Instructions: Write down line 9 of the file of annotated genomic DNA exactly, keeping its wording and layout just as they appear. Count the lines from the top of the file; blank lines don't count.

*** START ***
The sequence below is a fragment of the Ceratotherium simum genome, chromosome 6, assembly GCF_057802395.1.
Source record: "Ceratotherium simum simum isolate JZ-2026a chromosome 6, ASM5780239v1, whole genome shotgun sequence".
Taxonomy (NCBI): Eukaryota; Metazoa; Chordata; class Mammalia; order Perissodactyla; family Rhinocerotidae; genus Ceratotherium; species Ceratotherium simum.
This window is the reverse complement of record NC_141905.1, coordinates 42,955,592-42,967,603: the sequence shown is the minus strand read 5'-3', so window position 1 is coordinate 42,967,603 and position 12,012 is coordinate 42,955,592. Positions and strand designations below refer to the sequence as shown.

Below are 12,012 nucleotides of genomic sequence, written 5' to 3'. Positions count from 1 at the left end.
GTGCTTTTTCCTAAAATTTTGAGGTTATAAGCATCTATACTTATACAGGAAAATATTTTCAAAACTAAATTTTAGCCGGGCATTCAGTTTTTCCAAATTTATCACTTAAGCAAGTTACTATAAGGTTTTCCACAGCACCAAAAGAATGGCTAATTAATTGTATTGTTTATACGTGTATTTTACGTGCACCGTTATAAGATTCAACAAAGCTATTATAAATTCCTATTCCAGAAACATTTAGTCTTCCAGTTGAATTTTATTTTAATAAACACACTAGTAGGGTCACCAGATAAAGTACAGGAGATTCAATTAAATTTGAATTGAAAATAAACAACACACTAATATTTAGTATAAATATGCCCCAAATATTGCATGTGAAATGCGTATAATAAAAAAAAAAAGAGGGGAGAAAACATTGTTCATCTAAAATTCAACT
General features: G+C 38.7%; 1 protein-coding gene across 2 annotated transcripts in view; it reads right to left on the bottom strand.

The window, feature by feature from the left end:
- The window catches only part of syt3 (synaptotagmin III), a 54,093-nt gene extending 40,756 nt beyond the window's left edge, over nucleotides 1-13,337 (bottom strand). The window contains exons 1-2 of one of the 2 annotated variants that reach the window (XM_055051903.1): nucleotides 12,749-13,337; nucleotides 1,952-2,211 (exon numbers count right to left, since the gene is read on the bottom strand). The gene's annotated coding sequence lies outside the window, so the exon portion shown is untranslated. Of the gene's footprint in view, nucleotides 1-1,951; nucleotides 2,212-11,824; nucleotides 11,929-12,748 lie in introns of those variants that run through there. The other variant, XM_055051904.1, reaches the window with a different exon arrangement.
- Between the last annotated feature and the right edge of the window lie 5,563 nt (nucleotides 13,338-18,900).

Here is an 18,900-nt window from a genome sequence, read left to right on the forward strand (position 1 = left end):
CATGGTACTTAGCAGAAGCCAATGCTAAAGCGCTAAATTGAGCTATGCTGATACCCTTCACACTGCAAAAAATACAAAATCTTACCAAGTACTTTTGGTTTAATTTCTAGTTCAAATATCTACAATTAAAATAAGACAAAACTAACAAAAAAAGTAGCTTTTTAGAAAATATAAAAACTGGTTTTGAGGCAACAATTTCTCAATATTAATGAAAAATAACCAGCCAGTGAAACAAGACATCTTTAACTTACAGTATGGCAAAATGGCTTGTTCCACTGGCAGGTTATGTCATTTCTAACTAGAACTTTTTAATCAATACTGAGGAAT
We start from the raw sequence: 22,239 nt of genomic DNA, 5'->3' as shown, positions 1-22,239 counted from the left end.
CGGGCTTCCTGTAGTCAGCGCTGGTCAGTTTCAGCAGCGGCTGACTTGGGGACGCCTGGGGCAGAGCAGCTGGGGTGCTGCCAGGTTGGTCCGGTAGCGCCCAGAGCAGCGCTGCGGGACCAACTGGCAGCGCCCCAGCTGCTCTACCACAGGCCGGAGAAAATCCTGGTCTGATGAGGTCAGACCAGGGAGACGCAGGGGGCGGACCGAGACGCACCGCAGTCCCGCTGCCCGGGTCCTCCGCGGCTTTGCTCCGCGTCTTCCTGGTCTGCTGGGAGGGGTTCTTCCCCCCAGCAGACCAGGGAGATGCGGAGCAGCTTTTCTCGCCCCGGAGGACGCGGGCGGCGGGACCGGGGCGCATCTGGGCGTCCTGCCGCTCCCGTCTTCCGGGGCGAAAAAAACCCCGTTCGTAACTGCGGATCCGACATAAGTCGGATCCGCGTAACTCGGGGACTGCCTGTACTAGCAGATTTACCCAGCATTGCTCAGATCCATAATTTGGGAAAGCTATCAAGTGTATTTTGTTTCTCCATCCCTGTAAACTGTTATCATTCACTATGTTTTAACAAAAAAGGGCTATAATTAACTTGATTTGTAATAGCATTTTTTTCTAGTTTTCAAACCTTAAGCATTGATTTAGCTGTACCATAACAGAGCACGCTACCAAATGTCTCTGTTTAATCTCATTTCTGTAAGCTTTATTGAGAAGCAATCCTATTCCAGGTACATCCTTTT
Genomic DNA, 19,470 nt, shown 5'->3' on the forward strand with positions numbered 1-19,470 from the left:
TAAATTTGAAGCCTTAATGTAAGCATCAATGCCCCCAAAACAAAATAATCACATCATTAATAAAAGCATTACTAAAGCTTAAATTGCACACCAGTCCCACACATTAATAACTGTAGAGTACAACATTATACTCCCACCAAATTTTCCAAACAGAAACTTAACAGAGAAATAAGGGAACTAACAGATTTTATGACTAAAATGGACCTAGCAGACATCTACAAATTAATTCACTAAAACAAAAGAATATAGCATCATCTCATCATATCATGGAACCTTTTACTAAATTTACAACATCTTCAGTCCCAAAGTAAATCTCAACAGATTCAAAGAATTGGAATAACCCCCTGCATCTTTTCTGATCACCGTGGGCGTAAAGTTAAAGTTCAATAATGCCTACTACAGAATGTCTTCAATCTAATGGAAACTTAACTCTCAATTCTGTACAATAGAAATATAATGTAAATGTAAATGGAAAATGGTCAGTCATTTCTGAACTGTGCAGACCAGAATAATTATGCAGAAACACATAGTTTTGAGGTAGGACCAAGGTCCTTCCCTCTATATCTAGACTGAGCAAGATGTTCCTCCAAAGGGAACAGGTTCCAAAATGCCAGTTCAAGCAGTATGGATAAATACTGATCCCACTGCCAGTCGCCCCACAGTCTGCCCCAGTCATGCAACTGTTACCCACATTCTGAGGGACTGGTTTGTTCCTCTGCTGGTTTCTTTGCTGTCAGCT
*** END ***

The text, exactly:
- The window catches only part of syt3 (synaptotagmin III), a 54,093-nt gene extending 40,756 nt beyond the window's left edge, over nucleotides 1-13,337 (bottom strand). The window contains exons 1-2 of one of the 2 annotated variants that reach the window (XM_055051903.1): nucleotides 12,749-13,337; nucleotides 1,952-2,211 (exon numbers count right to left, since the gene is read on the bottom strand). The gene's annotated coding sequence lies outside the window, so the exon portion shown is untranslated. Of the gene's footprint in view, nucleotides 1-1,951; nucleotides 2,212-11,824; nucleotides 11,929-12,748 lie in introns of those variants that run through there. The other variant, XM_055051904.1, reaches the window with a different exon arrangement.